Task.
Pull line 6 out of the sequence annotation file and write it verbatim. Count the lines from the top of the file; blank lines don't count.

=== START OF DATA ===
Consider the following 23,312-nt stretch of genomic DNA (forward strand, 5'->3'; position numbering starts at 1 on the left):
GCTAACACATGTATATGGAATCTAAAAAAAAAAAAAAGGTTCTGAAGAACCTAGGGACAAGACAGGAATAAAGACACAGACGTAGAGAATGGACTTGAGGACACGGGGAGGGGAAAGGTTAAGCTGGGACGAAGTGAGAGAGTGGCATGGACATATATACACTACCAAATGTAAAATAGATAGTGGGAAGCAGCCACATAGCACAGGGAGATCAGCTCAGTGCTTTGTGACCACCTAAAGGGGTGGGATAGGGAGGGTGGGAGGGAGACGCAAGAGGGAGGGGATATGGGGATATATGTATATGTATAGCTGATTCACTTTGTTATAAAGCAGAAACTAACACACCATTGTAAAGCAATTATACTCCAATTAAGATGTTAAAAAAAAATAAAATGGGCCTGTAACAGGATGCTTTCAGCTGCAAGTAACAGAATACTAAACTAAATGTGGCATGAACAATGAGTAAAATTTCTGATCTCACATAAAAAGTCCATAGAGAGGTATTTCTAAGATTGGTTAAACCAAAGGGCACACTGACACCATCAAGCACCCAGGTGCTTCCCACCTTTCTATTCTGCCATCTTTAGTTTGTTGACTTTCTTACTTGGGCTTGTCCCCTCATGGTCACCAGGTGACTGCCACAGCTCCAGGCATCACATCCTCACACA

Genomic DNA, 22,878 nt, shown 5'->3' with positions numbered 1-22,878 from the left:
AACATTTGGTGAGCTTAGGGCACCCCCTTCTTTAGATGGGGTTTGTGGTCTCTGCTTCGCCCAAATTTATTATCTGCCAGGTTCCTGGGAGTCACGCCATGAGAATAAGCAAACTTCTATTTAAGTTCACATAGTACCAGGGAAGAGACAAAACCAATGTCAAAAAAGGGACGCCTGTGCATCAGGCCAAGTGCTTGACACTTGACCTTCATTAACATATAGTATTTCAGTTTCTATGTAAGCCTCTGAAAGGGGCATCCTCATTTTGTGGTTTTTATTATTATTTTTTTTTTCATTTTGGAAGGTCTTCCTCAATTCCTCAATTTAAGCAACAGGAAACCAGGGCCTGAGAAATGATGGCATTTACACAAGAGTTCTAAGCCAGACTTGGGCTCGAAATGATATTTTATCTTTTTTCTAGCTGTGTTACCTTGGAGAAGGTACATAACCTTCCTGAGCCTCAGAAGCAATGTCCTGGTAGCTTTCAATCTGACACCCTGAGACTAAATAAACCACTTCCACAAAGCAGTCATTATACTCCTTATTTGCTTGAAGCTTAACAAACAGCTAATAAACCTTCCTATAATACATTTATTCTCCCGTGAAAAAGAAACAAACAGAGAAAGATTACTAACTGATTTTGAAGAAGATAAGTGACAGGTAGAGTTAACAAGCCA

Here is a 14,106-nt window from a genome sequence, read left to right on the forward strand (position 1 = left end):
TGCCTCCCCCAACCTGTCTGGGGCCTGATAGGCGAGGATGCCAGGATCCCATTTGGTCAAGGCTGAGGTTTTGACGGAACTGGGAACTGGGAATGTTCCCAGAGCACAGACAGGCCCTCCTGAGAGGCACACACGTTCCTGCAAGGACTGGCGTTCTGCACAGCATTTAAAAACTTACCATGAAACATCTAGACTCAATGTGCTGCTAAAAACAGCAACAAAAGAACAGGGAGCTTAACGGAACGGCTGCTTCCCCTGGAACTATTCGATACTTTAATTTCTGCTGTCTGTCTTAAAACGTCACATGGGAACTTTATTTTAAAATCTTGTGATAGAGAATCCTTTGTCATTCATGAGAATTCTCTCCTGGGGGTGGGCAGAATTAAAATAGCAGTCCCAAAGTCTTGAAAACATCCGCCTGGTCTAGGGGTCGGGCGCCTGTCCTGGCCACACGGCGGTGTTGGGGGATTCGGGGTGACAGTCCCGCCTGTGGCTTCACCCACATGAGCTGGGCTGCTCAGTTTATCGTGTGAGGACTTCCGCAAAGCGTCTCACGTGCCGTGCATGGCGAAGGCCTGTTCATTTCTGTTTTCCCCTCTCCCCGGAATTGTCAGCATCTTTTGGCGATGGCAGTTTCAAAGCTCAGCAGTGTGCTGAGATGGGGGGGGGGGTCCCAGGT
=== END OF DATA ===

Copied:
TGCCTCCCCCAACCTGTCTGGGGCCTGATAGGCGAGGATGCCAGGATCCCATTTGGTCAAGGCTGAGGTTTTGACGGAACTGGGAACTGGGAATGTTCCCAGAGCACAGACAGGCCCTCCTGAGAGGCACACACGTTCCTGCAAGGACTGGCGTTCTGCACAGCATTTAAAAACTTACCATGAAACATCTAGACTCAATGTGCTGCTAAAAACAGCAACAAAAGAACAGGGAGCTTAACGGAACGGCTGCTTCCCCTGGAACTATTCGATACTTTAATTTCTGCTGTCTGTCTTAAAACGTCACATGGGAACTTTATTTTAAAATCTTGTGATAGAGAATCCTTTGTCATTCATGAGAATTCTCTCCTGGGGGTGGGCAGAATTAAAATAGCAGTCCCAAAGTCTTGAAAACATCCGCCTGGTCTAGGGGTCGGGCGCCTGTCCTGGCCACACGGCGGTGTTGGGGGATTCGGGGTGACAGTCCCGCCTGTGGCTTCACCCACATGAGCTGGGCTGCTCAGTTTATCGTGTGAGGACTTCCGCAAAGCGTCTCACGTGCCGTGCATGGCGAAGGCCTGTTCATTTCTGTTTTCCCCTCTCCCCGGAATTGTCAGCATCTTTTGGCGATGGCAGTTTCAAAGCTCAGCAGTGTGCTGAGATGGGGGGGGGGGTCCCAGGT